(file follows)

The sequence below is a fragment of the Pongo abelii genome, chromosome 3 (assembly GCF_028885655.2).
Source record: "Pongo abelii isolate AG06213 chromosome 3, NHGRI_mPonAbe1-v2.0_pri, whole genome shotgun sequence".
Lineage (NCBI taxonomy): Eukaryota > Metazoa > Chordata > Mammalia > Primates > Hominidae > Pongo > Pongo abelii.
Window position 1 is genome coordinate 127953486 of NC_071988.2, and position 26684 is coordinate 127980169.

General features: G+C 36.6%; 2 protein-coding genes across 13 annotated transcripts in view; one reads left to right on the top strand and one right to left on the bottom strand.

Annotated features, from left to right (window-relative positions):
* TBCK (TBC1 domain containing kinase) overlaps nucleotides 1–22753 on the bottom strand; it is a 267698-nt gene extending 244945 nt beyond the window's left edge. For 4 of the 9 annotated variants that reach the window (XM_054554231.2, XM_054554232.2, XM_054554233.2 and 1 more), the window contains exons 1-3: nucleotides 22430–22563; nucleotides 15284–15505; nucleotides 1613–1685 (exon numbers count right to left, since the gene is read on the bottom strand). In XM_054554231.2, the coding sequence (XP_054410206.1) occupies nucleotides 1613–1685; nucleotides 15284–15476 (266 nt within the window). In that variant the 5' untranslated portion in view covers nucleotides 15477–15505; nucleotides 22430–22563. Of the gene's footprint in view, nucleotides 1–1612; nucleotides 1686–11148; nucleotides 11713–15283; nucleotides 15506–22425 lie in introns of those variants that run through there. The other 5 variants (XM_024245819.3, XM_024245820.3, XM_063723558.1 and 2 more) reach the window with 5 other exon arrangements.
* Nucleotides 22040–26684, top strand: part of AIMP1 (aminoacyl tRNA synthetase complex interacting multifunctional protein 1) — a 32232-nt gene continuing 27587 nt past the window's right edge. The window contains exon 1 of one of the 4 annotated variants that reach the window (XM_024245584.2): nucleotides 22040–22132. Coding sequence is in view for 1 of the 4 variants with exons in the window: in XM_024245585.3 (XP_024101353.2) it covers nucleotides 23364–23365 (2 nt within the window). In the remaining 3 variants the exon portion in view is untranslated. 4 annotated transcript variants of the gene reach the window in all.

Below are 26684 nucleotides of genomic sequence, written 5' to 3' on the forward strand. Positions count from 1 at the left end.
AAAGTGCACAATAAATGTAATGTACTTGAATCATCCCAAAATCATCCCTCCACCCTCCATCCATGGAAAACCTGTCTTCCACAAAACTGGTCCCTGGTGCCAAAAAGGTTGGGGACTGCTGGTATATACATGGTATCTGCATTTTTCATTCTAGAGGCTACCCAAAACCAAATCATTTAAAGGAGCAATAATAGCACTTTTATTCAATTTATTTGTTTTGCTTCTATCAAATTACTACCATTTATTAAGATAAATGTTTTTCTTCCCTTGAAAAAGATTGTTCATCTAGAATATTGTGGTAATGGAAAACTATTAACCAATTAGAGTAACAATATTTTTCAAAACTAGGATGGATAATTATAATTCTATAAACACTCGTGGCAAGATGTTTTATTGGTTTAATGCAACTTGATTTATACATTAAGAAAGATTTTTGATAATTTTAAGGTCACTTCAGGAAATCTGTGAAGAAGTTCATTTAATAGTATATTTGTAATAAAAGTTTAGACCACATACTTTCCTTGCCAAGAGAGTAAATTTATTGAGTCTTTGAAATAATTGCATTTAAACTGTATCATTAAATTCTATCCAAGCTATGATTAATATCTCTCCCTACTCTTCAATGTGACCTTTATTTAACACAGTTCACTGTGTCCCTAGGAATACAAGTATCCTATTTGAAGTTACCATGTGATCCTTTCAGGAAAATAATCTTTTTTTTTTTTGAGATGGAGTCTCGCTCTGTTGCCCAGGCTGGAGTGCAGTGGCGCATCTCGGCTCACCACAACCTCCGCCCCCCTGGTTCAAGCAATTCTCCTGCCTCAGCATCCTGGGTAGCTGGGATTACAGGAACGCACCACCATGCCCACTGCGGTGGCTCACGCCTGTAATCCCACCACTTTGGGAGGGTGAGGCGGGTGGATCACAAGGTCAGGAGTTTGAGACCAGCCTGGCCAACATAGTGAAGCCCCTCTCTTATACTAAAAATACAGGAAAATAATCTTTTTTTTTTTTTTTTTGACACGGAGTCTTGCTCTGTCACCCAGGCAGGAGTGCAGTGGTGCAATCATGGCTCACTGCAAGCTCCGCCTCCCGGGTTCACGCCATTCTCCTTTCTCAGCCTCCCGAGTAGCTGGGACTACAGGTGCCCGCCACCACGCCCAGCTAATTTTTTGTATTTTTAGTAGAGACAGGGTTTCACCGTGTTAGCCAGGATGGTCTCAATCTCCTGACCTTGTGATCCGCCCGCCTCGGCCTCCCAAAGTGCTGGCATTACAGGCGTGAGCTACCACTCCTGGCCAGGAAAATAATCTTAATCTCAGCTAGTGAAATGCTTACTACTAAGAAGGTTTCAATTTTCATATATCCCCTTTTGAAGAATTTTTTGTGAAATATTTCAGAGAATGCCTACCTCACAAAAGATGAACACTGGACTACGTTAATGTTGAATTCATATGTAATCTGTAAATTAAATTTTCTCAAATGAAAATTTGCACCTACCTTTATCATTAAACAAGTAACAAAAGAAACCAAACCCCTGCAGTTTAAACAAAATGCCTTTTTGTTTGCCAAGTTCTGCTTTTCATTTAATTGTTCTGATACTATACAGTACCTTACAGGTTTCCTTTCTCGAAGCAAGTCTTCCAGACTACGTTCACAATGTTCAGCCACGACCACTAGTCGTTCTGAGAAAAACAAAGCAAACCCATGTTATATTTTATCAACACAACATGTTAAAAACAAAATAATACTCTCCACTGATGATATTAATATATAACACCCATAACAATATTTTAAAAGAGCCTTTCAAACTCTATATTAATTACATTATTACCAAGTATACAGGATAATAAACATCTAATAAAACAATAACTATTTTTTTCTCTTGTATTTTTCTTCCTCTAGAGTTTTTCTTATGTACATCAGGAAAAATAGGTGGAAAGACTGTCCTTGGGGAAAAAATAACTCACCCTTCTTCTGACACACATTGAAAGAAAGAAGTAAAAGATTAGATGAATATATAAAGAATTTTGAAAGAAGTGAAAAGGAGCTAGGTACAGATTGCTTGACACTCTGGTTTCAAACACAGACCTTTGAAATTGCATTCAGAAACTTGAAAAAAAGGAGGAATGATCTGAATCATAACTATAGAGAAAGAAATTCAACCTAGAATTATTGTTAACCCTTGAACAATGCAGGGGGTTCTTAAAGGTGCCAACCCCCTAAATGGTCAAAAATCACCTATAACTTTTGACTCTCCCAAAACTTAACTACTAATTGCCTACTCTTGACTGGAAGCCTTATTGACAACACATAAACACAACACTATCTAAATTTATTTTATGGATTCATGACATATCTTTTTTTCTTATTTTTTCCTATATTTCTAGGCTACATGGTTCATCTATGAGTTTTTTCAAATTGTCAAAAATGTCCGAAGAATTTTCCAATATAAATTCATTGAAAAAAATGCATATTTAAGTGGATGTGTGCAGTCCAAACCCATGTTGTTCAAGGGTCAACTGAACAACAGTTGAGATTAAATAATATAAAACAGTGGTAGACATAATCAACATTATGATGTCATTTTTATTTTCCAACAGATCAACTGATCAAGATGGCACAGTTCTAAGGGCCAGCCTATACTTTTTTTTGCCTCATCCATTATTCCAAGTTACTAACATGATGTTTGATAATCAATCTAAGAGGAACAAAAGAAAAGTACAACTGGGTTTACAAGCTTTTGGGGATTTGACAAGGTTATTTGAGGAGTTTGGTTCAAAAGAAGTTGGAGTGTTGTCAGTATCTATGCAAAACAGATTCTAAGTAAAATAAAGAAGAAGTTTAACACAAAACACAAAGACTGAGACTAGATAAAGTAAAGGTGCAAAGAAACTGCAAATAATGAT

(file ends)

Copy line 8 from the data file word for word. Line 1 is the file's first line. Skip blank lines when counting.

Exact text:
* Nucleotides 22040–26684, top strand: part of AIMP1 (aminoacyl tRNA synthetase complex interacting multifunctional protein 1) — a 32232-nt gene continuing 27587 nt past the window's right edge. The window contains exon 1 of one of the 4 annotated variants that reach the window (XM_024245584.2): nucleotides 22040–22132. Coding sequence is in view for 1 of the 4 variants with exons in the window: in XM_024245585.3 (XP_024101353.2) it covers nucleotides 23364–23365 (2 nt within the window). In the remaining 3 variants the exon portion in view is untranslated. 4 annotated transcript variants of the gene reach the window in all.